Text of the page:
A bounty of new research has invigorated understanding of the medical and behavioral benefits of psychedelics. Investigations are unveiling newfound insight of the cognitive effects induced by psychedelic substances and their potential to enhance therapeutic impacts for patients, according to a recent report from the Cognitive Neuroscience Society.
Highlights from their recent report include:
- Psilocybin can trigger spontaneous creative insights while also decreasing deliberate, task-specific creativity.
- Newfound insights in patients following psychedelic use may lead to more effective therapy and increased patient coping abilities.
- Psychedelics offer the potential to overwrite harmful memories that negatively impact a patient ‘s ability to benefit from therapy.
- Psychedelics may continue to positively impact self-image and coping skills in patients long after consumption.
The study of psychedelic substances, e.g., lysergic acid diethylamide (LSD) and psilocybin, in treating patients with mental health disorders such as depression, post traumatic stress disorder (PTSD), and conditions relating to anxiety and addiction, have been on the rise for the last 20 years. Many studies have examined the effects of psychedelic substances in patients receiving treatment within controlled, clinical settings. In such settings, the most scrutinized outcomes are typically those pertaining to the short- and long-term therapeutic benefits and drawbacks of specific psychedelic substances for the select group(s) of patients studied. Resultantly, focus on other potential outcomes arising during the course of psychedelic treatment, namely changes in patient cognition, often falls to the wayside, with measurement and assessment protocols for such changes veering on the outdated and simplistic. This phenomena stems from a circumstance of design, rather than intention, as most clinical studies involve medical professionals who are most visibly relevant to the task at hand, i.e., patient monitoring during the course of psychedelic assisted therapy.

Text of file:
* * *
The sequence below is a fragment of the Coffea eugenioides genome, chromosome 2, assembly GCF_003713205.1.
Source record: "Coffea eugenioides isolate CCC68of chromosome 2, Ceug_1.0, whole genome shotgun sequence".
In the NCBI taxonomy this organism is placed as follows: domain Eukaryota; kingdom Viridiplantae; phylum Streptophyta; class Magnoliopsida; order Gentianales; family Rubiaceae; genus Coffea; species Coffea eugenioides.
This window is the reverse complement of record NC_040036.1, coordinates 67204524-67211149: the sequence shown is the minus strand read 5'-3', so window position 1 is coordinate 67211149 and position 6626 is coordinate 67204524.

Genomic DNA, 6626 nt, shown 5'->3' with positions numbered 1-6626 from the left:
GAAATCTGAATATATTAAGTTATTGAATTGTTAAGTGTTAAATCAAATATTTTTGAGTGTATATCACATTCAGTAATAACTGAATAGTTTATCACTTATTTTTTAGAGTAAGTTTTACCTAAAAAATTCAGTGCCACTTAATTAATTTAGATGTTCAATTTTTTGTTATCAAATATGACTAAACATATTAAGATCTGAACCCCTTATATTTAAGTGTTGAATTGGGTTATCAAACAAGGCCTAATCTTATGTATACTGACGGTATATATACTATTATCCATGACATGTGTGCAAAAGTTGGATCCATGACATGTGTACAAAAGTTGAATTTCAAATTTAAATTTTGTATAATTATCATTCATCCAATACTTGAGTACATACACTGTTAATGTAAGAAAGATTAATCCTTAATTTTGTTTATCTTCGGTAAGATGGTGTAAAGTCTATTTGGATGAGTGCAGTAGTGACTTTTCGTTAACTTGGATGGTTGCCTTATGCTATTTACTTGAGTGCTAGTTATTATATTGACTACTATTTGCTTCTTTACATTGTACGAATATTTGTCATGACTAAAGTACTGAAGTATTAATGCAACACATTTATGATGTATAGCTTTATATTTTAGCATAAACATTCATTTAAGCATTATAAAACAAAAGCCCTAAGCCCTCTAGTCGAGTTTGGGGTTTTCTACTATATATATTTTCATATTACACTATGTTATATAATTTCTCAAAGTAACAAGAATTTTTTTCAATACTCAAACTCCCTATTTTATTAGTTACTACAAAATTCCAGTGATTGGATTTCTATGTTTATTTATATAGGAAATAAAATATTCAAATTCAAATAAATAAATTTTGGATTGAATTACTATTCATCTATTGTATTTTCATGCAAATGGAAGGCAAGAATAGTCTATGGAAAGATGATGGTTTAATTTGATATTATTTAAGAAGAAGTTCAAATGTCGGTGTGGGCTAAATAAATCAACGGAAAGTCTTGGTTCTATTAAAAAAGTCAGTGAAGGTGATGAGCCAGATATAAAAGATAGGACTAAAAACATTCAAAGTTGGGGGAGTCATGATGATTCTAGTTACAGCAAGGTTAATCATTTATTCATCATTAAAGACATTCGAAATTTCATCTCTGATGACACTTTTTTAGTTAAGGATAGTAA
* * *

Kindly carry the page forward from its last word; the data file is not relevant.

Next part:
The latest swath of studies examining the therapeutic potential of psychedelics have adopted a different approach, from the perspective of a different type of medical professional. Neuroscientist experts in the field of cognition have provided greater dimension to the previously lacking neurocognitive context essential for tying psychedelic-induced cognitive changes with therapeutic responses seen in patients. Cognitive neuroscientists have investigated the impact of psychedelics on various elements of cognition including ‘memory malleability’ and ‘cognitive creativity.’